Wednesday, April 16, 2008

It's here! Tiptop Audio's Z5000!

Well, let me tell you - this is *really exiting* and has been VERY hard to keep a lid on over the last couple of months.

I'm really truly proud (and grateful to the guys at Tiptop!) to be able to break the news of a really exciting brand new synth module!

Some of you may have noticed the 'Teaser' post I put up a couple of days ago, and I know a bunch of you have been following along with the 'Mystery Module' thread over at the forum (where you'll find a few of my own samples - clipping and overall crumminess due to my own poor skills, not the fault of this cool module!).

Well, the mystery is finally over! Thanks everyone for your enthusiasm and for playing along - it's been a lot of fun, and like I said, pretty hard to not spill the beans on this.

Anyway, on to the module - I was lucky enough to be selected as one of the testers, and I can tell you that I've had a TON of fun with this! It is a euro-rack module, but it has no problem at all being powered by a frac-rack 15v power supply, and I had no trouble integrating it into my rig - where it's been playing very nicely with all the rest of my gear.

What is it? And who are these guys? Those are great questions! Let me give a little summary, and then paste in the official press release.

As you may have guessed from the images, the Z5000 is a voltage controlled, stereo multi effects processor, powered by a 24bit/48khz DSP. This is the first DSP-powered VC'd multi effect device I'm aware of that's been designed explicitly to work within a modular synth - it's built to handle the signal levels found in all modulars (with lots of headrooom), and obviously gives you CV control over the effects themselves. On board the module are 16 different effects 'programs', 13 of which are voltage-controllable. This all results in a really nice hybrid of analog and digital - providing some of the unique advantages of DSP, within the typically analog structure of a modular synth.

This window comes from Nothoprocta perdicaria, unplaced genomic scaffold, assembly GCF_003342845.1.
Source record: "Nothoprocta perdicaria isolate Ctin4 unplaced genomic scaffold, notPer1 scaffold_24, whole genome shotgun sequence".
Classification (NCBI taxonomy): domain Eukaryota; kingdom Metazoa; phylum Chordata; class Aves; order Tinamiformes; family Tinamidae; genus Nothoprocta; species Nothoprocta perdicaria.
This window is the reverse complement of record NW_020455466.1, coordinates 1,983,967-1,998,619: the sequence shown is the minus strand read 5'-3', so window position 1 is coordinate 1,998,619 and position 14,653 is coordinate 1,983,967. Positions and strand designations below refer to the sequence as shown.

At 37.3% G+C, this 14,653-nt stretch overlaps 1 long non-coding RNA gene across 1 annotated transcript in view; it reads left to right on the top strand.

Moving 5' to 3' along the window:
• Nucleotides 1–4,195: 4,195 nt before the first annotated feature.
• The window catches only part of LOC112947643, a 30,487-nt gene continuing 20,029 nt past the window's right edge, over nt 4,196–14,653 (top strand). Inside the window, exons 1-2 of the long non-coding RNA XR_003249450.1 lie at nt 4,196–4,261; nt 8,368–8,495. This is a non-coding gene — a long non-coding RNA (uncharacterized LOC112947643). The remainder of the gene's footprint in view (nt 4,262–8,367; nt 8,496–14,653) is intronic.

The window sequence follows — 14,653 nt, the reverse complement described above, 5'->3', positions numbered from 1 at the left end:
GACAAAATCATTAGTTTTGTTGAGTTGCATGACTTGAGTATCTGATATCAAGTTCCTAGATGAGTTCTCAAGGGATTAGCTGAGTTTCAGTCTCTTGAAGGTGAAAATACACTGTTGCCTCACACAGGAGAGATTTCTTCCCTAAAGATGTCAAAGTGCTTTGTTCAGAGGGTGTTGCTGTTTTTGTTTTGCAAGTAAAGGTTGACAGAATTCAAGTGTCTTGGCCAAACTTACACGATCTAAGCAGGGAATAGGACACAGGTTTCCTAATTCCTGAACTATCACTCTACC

Now, the 'analog/digital' debate has gone on and on forever - but many of the forward-looking synth developers have always taken a hybrid approach, using analog where it can benefit the sound, and using digital where it can add some unique options. Of course Buchla has been a pioneer in this sort of work, and companies like Wiard and The Harvestman have continued this 'best of both worlds' tradition in the modern age.

Tiptop Audio comes to the table with the same philosophy - they seek to bring the advantages of DSP to a world that they recognize is mostly analog. The results are fantastic! And also not what you may expect... luckily these guys took the stance of NOT trying to replace your favorite Eventide unit (or whatever you may use.....), but instead to provide some unique effects that are more closely related to the 'experimental' approach most modular synthesists prefer. (One of my favorite things about this module is the 'quirky' results you get when applying CV control to the three programs that are NOT specced for CV - some very, very interesting things happen!)

I won't get into too many of the module's specs here in this post - the press release below gives all that information better than I can. However I can tell you some of the things that I really like are the fact that this is a stereo module, allowing some interesting patching options - putting one signal into one side of the processor and a different signal into the other allows for some amazing results. Also the module can take in a mono source, and then output a stereo one, which can have a great effect on your sound. And I must say that my favorite programs in the module are the "Non-linear Reverb" (in particular when under voltage control), as well as the "Chorus+Room Reverb". Some AMAZING sounds to be had here.

Now, who are these guys? Well, they are Tiptop Audio - and you just might know them already. You can find their website (where this announcement should be up now - or very imminently) at Based in LA, Tiptop is comprised of SDIY-meister Sean Coulter (who has been building the modules, working with the testers, setting up dealers & distribution and acting as the 'face' of the company), and designer Gur Milstein, the engineer responsible for the module's circuitry and DSP. You may recognize Gur's name from work he's done in the past, including designing the TM-116 Sequencer, ACS Quantizer and a variety of other custom electronic instruments and control devices.